With Antonio Brown possibly taking his last NFL snap, many are reflecting on whether the controversial wideout will ever enter the Hall of Fame. 

Is Antonio Brown a Hall of Famer?

The answer is complex as it is to appreciate what Brown has accomplished.

Yes, Brown is a supremely talented payer at his position as arguably the best route-runner in the 2010s, cutting and connecting with Ben Roethlisberger and Tom Brady for years until he caught a Super Bowl touchdown and earned a ring in Tampa.

If he never plays another game, his 928 receptions are 21st all-time, his 12,291 yards are 24th all-time and his 83 touchdowns is also 24th all-time. He was a four-time first-team All-Pro and had a string of six consecutive seasons with more than 100 receptions and 1,200 yards.

The numbers make his case.

Then again, Tony Toe-Tap also garnered fame for all the wrong reasons in ways that the NFL community would be reluctant to honor. Brown has a long history of off-field transgressions, including sexual assault, which he settled in a lawsuit with his former trainer.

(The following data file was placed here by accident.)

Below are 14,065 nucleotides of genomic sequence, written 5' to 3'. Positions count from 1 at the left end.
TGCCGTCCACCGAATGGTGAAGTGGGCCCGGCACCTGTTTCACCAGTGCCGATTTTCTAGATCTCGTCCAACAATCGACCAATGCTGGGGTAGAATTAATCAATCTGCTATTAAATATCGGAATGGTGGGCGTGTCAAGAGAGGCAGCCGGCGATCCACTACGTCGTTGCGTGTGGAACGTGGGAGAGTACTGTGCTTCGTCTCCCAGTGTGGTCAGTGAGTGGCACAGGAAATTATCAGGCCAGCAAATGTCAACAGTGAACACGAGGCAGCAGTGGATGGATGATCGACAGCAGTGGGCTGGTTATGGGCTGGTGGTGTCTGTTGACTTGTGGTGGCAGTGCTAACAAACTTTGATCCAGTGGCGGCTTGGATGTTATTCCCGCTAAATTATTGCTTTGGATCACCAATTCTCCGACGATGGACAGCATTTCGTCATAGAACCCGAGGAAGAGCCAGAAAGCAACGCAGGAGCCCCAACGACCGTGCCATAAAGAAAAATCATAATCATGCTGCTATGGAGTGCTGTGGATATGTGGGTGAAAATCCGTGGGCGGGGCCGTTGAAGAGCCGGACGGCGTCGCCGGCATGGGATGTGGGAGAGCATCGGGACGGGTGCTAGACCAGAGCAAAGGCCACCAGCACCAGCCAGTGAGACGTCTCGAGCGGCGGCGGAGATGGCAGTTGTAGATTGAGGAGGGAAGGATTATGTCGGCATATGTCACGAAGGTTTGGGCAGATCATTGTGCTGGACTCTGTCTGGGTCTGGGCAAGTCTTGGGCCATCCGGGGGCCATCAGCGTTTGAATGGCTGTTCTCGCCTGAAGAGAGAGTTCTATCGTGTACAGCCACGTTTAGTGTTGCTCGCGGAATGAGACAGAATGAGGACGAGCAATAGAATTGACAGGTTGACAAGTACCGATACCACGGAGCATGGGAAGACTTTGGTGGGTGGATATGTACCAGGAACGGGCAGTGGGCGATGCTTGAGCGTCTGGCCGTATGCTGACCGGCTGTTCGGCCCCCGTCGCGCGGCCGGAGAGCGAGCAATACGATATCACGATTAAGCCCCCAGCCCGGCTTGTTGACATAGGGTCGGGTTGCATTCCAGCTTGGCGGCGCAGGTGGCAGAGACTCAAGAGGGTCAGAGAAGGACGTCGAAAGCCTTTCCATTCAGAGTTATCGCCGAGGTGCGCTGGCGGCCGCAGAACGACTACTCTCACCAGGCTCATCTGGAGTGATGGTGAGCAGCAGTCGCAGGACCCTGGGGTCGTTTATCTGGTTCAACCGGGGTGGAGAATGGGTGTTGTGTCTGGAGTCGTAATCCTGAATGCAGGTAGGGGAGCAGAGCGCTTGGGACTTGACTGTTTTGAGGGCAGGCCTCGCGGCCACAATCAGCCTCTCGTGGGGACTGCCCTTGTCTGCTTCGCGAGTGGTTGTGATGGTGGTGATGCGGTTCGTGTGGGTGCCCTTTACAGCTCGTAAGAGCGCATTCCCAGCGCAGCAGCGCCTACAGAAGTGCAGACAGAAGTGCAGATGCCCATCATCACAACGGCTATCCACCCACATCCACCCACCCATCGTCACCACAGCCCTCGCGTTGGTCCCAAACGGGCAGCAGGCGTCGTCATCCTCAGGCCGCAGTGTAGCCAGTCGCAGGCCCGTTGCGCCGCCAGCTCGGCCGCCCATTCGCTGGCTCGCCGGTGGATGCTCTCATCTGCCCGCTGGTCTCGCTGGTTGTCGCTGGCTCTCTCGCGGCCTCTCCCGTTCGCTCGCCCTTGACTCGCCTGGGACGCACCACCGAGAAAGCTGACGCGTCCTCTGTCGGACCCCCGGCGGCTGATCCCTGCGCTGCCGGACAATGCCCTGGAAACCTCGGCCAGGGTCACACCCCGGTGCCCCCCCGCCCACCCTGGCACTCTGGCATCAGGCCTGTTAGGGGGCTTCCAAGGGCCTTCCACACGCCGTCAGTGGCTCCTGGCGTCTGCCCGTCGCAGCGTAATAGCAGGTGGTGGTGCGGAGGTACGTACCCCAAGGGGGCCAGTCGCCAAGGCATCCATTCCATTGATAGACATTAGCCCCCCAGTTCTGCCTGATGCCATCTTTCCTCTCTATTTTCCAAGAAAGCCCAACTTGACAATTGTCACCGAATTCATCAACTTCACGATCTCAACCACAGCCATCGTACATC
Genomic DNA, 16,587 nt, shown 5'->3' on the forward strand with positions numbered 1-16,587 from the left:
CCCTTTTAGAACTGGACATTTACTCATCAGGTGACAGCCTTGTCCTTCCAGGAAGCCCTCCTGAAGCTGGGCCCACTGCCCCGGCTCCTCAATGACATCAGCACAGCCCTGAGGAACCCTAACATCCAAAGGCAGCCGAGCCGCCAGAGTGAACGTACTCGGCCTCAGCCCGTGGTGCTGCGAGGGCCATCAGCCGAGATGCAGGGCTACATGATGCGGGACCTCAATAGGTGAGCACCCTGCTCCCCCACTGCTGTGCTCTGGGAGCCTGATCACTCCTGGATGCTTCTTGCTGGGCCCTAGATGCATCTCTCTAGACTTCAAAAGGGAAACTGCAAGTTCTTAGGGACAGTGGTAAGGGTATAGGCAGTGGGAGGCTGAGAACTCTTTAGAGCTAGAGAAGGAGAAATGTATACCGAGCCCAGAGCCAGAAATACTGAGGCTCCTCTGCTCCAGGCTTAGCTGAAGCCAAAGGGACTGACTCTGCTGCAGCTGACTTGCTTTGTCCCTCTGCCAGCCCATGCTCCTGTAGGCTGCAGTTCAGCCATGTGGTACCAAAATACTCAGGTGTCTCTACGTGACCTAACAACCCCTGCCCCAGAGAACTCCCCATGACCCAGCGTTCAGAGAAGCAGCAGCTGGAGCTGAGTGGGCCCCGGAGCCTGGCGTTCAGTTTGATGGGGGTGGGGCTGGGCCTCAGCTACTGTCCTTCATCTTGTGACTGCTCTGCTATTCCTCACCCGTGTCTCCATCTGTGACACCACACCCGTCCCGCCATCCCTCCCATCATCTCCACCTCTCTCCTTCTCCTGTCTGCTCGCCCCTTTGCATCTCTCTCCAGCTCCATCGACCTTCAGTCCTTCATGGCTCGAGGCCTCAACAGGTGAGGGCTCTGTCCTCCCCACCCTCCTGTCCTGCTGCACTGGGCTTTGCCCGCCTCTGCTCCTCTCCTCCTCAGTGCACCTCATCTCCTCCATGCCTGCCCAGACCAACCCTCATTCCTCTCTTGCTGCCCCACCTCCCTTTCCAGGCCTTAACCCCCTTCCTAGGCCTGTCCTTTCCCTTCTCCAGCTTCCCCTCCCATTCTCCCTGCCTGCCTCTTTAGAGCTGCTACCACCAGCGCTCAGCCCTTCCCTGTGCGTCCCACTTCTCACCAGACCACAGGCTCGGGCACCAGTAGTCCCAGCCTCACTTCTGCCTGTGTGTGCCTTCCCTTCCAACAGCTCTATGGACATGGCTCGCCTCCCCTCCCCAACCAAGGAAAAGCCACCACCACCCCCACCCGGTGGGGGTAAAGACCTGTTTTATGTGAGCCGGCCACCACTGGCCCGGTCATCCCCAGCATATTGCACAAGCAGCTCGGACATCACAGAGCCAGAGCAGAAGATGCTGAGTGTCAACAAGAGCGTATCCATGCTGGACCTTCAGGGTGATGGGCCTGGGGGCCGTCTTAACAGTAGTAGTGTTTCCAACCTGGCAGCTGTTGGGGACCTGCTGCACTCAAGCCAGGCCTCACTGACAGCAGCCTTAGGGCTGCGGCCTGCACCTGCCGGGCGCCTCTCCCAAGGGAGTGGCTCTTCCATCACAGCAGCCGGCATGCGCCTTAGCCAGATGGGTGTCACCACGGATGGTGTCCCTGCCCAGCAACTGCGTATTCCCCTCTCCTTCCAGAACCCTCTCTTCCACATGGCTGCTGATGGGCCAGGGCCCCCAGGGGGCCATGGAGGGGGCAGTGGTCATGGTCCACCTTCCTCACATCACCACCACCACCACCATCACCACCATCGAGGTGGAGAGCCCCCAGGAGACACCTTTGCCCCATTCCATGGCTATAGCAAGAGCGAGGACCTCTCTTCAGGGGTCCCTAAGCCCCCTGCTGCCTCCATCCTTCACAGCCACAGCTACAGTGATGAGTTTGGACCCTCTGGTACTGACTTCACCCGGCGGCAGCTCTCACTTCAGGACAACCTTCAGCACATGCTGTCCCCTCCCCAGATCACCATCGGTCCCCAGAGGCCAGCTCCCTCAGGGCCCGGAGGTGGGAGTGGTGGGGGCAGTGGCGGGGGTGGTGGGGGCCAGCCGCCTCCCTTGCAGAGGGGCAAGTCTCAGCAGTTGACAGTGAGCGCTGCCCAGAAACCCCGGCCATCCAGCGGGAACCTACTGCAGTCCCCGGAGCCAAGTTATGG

If recent Buccaneers reports are indeed true, Brown dishonored the game in the most flamboyant way possible, quitting mid-game because he was disappointed with his low target share.

Will Antonio Brown be enshrined in the Pro Football Hall of Fame?

While Brown’s statistical achiecements are better than many receivers in the Hall of Fame, he likely faces barrier to entry.

Although he shudders at the comparison, Terrell Owens faced discrimination in HOF consideration because many believed he had character issues. Owens, who was first-ballot talent, waited three years to be inducted, and Owens had “arguably the second greatest statistical output for a wide receiver in NFL history.

No matter what the Hall of Fame committee claims, it is an imperfect committee comprised of human beings with their respective biases and moral compasses. Even if they’re not supposed to consider off-field behavior, they certainly do.

Darren Sharper will likely never be considered for the Hall of Fame, and the incredibly talented Owens had to wait three years because he corrected journalists on how to say his name and the like.

The diva wide receiver trope unfairly bars many wideouts on receiving the recognition they deserve, because to some extent, one’s personality should have no bearing on what one accomplishes between the sidelines.

But for Brown, the debate would be contested even more than Owens. Despite his contributions to the game, perhaps his offenses off the field will crack under the bronze weight of Hall of Fame scrutiny.



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